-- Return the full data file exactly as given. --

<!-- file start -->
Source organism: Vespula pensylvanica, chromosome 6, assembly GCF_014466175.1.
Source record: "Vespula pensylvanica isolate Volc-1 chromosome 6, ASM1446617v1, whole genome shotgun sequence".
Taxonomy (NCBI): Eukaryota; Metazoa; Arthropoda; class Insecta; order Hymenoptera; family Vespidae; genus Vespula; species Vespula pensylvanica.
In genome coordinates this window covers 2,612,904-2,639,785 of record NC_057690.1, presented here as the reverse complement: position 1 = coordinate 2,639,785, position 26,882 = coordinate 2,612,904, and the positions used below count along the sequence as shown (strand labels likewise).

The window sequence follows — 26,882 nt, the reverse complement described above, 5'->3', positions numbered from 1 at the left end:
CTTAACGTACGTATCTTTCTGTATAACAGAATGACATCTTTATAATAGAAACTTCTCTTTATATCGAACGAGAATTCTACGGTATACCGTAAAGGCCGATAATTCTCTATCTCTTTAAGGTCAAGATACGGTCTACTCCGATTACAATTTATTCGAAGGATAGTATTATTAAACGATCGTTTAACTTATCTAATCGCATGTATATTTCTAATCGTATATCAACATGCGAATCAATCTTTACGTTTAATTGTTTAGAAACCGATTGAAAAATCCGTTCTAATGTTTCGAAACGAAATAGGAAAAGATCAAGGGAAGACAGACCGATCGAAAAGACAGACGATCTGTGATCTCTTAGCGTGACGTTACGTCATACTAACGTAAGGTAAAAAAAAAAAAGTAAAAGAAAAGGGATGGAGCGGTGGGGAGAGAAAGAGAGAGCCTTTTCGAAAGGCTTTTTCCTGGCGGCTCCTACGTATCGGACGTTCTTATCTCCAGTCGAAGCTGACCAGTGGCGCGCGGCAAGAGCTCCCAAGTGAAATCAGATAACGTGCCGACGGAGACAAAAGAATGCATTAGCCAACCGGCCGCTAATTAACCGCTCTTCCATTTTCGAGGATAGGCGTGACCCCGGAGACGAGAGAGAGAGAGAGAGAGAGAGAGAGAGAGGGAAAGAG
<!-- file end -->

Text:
Source organism: Vespula pensylvanica, chromosome 6, assembly GCF_014466175.1.
Source record: "Vespula pensylvanica isolate Volc-1 chromosome 6, ASM1446617v1, whole genome shotgun sequence".
Taxonomy (NCBI): Eukaryota; Metazoa; Arthropoda; class Insecta; order Hymenoptera; family Vespidae; genus Vespula; species Vespula pensylvanica.
In genome coordinates this window covers 2,612,904-2,639,785 of record NC_057690.1, presented here as the reverse complement: position 1 = coordinate 2,639,785, position 26,882 = coordinate 2,612,904, and the positions used below count along the sequence as shown (strand labels likewise).

The window sequence follows — 26,882 nt, the reverse complement described above, 5'->3', positions numbered from 1 at the left end:
CTTAACGTACGTATCTTTCTGTATAACAGAATGACATCTTTATAATAGAAACTTCTCTTTATATCGAACGAGAATTCTACGGTATACCGTAAAGGCCGATAATTCTCTATCTCTTTAAGGTCAAGATACGGTCTACTCCGATTACAATTTATTCGAAGGATAGTATTATTAAACGATCGTTTAACTTATCTAATCGCATGTATATTTCTAATCGTATATCAACATGCGAATCAATCTTTACGTTTAATTGTTTAGAAACCGATTGAAAAATCCGTTCTAATGTTTCGAAACGAAATAGGAAAAGATCAAGGGAAGACAGACCGATCGAAAAGACAGACGATCTGTGATCTCTTAGCGTGACGTTACGTCATACTAACGTAAGGTAAAAAAAAAAAAGTAAAAGAAAAGGGATGGAGCGGTGGGGAGAGAAAGAGAGAGCCTTTTCGAAAGGCTTTTTCCTGGCGGCTCCTACGTATCGGACGTTCTTATCTCCAGTCGAAGCTGACCAGTGGCGCGCGGCAAGAGCTCCCAAGTGAAATCAGATAACGTGCCGACGGAGACAAAAGAATGCATTAGCCAACCGGCCGCTAATTAACCGCTCTTCCATTTTCGAGGATAGGCGTGACCCCGGAGACGAGAGAGAGAGAGAGAGAGAGAGAGAGAGAGGGAAAGAG